United Russia Members Top 2012 Earnings List
Published: April 17, 2013 (Issue # 1755)
MOSCOW — For the second year in a row, United Russia’s Grigory Anikeyev topped the State Duma’s earnings list, raking in a whopping 1.1 billion rubles ($35 million) last year, according to income and property declarations for Duma deputies released Monday.
Anikeyev, the founder and owner of Abi Group, which has holdings in the food, retail, shopping mall and construction industries, also declared a house, three apartments, and four cars: a Hummer, a Kia and two Mercedes-Benz cars. In 2011, his declared income was 2.7 billion rubles ($86 million).
Even in a country where corruption is high and government links are seen as key to business success, the lavish revelations contained in the declarations seemed certain to cause eyeballs to pop and fuel demands for additional transparency.
The second- and third-highest reported earners in 2012 are also ruling party members. Nikolai Bortsov and his wife reported a combined 1.15 billion rubles in income last year, as well as eight apartments, four houses, five cars and a farm tractor.
Third-place finisher Vladimir Kononov claimed 475 million rubles ($15 million) in income and a helicopter.
By comparison, the Duma’s faction heads seemed to live on more humble incomes of about 2.5 million rubles each. Liberal Democratic Party boss Vladimir Zhirinovsky, the top earner among them, saw his income fall from just over 3 million rubles in 2011.
The current Duma has no shortage of pro-Kremlin celebrities, such as actress and one-time Playboy cover girl Maria Kozhevnikova and former heavyweight champion Nikolai Valuyev, but it was wigged crooner Iosif Kobzon who earned most among them, taking home 64 million rubles.
United Russia deputy Nikolai Kovalyov, head of the Duma’s committee for overseeing lawmakers’ declarations, said 447 of the chamber’s 450 members had filed declarations, including records for 713 spouses and underage children, as required by law.
“Practically everybody submitted declarations. A great many even declared expenditures, even though there wasn’t a place for it on the declarations form,” Kovalyov wrote in a statement published on United Russia’s website on Monday.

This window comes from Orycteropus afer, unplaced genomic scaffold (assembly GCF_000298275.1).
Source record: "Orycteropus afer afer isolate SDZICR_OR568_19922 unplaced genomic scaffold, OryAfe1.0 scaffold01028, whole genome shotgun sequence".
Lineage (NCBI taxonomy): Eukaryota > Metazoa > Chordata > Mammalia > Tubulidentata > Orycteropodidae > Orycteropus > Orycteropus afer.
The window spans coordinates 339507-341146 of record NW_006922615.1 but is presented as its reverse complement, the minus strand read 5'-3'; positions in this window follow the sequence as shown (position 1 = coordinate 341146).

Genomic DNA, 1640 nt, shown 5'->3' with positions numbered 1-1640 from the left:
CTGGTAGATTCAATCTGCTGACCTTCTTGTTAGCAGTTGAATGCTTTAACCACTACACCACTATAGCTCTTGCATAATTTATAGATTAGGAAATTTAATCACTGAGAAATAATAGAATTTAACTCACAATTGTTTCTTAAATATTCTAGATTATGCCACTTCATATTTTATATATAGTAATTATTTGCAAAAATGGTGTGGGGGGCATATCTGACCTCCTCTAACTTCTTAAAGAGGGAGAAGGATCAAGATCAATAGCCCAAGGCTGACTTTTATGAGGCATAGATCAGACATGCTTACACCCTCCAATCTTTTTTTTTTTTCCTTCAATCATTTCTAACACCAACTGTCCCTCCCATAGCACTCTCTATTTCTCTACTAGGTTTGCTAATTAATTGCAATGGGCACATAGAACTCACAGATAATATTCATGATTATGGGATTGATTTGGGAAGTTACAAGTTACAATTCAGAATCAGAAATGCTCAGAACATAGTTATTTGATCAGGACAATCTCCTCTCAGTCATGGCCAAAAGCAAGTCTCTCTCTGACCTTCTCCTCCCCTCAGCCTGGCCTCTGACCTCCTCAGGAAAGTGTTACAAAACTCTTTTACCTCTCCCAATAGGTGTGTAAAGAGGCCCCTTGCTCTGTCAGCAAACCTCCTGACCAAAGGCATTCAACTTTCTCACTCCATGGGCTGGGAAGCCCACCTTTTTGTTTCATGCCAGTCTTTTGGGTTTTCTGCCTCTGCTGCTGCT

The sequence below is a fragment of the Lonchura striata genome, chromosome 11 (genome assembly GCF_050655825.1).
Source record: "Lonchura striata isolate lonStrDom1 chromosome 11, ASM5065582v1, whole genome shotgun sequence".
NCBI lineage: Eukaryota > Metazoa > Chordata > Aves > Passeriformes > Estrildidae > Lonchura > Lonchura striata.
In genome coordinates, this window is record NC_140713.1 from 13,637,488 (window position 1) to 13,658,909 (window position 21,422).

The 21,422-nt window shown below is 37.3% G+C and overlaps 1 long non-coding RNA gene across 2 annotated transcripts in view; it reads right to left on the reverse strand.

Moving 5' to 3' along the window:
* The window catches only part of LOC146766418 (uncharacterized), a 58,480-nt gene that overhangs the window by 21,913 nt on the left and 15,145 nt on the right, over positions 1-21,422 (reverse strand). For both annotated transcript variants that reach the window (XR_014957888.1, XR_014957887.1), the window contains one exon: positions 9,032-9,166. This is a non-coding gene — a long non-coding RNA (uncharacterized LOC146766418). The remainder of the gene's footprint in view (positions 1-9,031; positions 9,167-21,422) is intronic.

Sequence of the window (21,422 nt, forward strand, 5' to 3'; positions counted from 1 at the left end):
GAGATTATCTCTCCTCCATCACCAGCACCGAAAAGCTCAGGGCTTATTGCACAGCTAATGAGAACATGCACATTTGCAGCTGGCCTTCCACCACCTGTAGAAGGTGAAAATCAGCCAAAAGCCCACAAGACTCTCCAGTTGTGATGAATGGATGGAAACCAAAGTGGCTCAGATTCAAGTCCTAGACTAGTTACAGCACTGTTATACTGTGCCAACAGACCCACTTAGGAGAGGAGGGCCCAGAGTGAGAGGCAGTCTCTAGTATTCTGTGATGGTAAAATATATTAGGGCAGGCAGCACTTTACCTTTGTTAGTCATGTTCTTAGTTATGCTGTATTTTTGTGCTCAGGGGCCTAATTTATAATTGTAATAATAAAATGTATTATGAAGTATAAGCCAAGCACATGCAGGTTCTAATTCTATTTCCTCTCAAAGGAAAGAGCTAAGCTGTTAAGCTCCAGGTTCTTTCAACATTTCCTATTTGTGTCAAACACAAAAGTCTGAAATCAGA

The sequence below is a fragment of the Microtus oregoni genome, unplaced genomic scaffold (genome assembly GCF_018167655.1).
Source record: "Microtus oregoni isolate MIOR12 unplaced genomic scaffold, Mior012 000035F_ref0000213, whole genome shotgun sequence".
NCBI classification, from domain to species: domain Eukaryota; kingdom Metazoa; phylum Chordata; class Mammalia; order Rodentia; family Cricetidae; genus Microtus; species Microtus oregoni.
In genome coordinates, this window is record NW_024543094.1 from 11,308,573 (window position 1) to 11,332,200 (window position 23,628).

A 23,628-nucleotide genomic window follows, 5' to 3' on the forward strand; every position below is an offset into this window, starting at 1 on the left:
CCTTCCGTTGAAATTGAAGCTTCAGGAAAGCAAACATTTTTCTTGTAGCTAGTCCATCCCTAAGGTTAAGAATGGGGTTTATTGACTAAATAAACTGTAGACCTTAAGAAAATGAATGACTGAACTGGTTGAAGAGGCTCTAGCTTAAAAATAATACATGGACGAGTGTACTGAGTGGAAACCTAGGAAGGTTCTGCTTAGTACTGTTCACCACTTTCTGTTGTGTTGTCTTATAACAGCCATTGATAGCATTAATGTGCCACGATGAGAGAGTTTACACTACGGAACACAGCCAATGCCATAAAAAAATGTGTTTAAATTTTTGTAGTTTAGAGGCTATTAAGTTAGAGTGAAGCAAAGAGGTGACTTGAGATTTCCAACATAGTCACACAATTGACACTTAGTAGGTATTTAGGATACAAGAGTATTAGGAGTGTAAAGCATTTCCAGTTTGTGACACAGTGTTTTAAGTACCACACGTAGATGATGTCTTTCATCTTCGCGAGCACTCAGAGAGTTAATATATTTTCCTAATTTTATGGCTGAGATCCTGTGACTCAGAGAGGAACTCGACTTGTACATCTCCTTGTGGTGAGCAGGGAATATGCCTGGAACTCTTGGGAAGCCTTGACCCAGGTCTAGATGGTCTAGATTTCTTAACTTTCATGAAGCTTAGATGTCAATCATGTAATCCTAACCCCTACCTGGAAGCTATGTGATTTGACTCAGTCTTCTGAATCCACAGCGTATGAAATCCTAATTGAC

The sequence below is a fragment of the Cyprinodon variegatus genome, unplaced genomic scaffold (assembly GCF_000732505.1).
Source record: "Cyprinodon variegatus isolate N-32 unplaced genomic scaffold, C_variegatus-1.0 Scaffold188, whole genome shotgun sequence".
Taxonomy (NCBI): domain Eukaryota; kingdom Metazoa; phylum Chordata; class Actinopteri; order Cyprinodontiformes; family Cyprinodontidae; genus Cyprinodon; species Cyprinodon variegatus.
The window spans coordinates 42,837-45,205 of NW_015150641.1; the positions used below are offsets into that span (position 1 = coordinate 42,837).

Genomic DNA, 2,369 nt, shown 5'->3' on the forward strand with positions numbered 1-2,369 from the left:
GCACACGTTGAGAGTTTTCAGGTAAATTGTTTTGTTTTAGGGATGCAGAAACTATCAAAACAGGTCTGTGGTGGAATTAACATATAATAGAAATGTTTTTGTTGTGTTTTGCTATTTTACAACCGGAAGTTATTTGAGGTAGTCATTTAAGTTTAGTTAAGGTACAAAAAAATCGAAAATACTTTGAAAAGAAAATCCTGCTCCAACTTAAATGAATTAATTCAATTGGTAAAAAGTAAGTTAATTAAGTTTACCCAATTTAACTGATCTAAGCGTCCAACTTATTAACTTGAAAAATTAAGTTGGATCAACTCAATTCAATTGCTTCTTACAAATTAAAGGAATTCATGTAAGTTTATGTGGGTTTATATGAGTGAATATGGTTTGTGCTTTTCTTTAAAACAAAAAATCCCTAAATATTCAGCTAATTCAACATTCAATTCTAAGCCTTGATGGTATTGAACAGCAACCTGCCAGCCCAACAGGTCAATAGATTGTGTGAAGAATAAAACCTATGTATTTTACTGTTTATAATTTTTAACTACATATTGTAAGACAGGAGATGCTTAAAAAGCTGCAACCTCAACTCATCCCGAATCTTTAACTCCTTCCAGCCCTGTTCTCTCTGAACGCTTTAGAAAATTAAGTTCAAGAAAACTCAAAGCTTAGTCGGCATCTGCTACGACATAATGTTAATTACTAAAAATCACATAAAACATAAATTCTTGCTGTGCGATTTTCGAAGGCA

Declarations for two new deputies, Yelena Vtorygina of United Russia and A Just Russia’s Irinchei Matkhanov, who joined the Duma on April 3, have not yet been published, Kovalyov said.
A handful of lawmakers have found themselves in hot water in recent months after bloggers accused them of owning undeclared real estate abroad. Vladimir Pekhtin, then-head of the Duma’s ethics committee and a veteran parliamentarian, was forced to step down in February after being accused of owning property in Miami.
Thirty-six deputies declared real estate abroad, mostly in Europe. Two reported properties in the United States. Among the more exotic claims: a 174-square-meter apartment in the United Arab Emirates, and two houses in the Congo owned by a United Russia deputy.
Thanks to increased public scrutiny of such documents, this year’s declarations are more accurate than in previous years, when even the Duma speaker was seen as brushing aside anti-corruption rules by not declaring his wife’s income, said Ivan Ninenko of Transparency International in Russia.
“Everybody knows Pekhtin’s story, so now they’ll be more careful,” he said by telephone, adding that another reason for deputies to be fastidious is a recent presidential decree that gives the Kremlin administration the authority to check declarations.
But while the income declarations system has made strides, it’s still far from perfect, Ninenko said. Lawmakers or senior officials aren’t required to indicate the source of their incomes, which are legally limited to teaching, book sales, income from investments, rent, and similar sources, he said.